LAS VEGAS – In the coming years, the “extended” personal computer is going to be the “focal point” for a variety of digital products, said Intel president/CEO Craig Barrett.
Taking the stage at the Las Vegas Hilton Theater, here, during International CES, Barrett told a packed house that “the PC is at the center of the digital universe, and the universe is expanding.”
In this upcoming “extended PC era,” he said, the combination of Intel’s Pentium 4 processor-based PC and digital cameras, toys, camcorders, personal digital assistants and personal audio products will help consumers use their home PCs and the Internet in a variety of new and exciting ways.
Citing the value of the PC for the number of interface devices that can be attached, he pointed to a future home that includes a cellular phone-based PDA and a wireless Web tablet.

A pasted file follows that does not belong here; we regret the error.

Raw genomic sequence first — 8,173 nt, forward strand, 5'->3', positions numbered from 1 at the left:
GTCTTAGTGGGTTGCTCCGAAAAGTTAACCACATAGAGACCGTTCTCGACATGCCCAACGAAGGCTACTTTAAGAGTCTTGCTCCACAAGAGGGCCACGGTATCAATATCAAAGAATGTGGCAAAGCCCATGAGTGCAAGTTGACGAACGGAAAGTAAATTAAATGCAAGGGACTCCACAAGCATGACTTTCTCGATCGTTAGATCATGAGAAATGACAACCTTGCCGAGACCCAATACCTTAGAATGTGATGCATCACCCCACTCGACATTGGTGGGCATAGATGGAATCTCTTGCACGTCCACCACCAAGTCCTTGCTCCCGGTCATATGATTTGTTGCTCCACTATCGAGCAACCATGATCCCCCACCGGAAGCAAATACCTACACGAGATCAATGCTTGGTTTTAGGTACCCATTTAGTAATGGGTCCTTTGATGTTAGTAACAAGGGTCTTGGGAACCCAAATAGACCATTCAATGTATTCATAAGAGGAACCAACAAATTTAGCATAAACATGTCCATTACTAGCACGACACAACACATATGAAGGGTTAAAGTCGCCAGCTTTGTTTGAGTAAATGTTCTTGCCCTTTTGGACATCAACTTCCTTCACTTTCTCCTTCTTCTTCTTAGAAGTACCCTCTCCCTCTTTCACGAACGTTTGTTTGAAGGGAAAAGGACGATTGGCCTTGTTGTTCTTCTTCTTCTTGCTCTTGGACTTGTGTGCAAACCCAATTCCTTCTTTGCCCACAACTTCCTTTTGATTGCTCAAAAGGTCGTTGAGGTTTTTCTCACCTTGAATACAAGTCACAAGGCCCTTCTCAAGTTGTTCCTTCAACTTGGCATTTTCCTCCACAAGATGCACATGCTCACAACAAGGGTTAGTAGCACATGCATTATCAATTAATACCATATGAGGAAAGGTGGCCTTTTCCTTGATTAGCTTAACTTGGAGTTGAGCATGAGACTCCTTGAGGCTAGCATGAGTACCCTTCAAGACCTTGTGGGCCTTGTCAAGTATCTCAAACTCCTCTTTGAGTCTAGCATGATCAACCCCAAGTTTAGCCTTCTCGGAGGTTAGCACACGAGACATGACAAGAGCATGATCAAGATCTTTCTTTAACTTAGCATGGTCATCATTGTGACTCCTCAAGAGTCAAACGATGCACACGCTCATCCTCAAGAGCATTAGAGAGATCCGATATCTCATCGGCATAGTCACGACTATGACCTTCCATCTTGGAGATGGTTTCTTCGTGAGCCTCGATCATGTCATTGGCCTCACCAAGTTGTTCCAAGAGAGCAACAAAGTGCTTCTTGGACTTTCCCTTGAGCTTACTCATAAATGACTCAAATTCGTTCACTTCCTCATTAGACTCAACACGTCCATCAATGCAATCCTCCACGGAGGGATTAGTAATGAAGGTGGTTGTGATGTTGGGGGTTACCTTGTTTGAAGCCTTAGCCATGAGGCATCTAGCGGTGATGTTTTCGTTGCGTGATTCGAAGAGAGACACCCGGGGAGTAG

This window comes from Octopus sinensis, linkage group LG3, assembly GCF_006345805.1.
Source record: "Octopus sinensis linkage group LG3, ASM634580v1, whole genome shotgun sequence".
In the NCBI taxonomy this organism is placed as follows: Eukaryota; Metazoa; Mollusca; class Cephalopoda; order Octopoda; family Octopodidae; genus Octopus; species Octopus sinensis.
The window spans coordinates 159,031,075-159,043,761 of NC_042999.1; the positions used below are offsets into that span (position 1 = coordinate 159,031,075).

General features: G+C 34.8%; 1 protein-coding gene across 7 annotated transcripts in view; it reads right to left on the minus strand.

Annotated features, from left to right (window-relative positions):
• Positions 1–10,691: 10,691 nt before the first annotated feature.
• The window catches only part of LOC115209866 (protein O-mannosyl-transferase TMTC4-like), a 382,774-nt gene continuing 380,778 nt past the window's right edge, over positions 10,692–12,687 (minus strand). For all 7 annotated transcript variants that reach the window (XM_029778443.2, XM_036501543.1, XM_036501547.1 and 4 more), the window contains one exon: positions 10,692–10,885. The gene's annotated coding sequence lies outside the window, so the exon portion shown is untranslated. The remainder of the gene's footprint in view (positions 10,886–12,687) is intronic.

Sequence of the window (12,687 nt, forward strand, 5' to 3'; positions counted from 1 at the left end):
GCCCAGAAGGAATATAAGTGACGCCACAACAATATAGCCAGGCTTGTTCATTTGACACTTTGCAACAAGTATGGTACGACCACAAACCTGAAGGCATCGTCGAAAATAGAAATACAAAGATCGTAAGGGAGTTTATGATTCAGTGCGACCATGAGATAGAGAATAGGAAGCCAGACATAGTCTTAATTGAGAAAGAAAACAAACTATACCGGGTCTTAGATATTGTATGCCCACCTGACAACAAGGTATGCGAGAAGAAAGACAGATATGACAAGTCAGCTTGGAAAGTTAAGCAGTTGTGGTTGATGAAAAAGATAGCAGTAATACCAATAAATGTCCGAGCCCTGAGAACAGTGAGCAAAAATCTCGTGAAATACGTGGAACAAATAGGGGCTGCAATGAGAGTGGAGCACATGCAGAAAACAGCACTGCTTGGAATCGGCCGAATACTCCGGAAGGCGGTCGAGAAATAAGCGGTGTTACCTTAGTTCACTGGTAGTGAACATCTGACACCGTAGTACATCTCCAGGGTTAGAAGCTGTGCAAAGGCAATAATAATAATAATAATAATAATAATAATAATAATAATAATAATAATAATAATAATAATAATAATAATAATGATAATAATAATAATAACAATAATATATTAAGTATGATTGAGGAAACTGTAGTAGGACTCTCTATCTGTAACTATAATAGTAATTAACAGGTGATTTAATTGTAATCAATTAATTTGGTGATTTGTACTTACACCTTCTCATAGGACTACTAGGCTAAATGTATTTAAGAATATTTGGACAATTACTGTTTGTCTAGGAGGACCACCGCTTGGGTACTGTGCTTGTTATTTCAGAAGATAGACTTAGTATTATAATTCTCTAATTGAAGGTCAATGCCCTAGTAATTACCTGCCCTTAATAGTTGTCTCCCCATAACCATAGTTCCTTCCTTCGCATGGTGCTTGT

Barrett, who was billed as the 2001 International CES Pre-Event Kick-Off Keynote speaker, said about 400 million PCs are already connected to the Internet, and by 2003-04, that number will increase to 1 billion. He expects Intel to ramp up its Pentium 4 processor in 2001 and converge Pentium III to 4 in the next 12 months.
“As digital consumer devices evolve, they will migrate toward more of the PC’s capabilities and blend into the PC environment … enhancing and extending the home PC,” Barrett said. “In the Extended PC Era, the home PC will be tasked to do even more, and consumers will be at the center of their own Internet experiences.”
In an expanded question-and-answer session following the formal presentation, Barrett said the future for the PC is bright, despite what has been written in the press.
The industry “sells more PCs each year,” he stated. “They’re more valuable, more exciting. China is poised to become the second biggest PC market in the world, while the PC is being adapted everywhere.”
Furthermore, he said, countries realize they have to enter an Internet economy or stand still.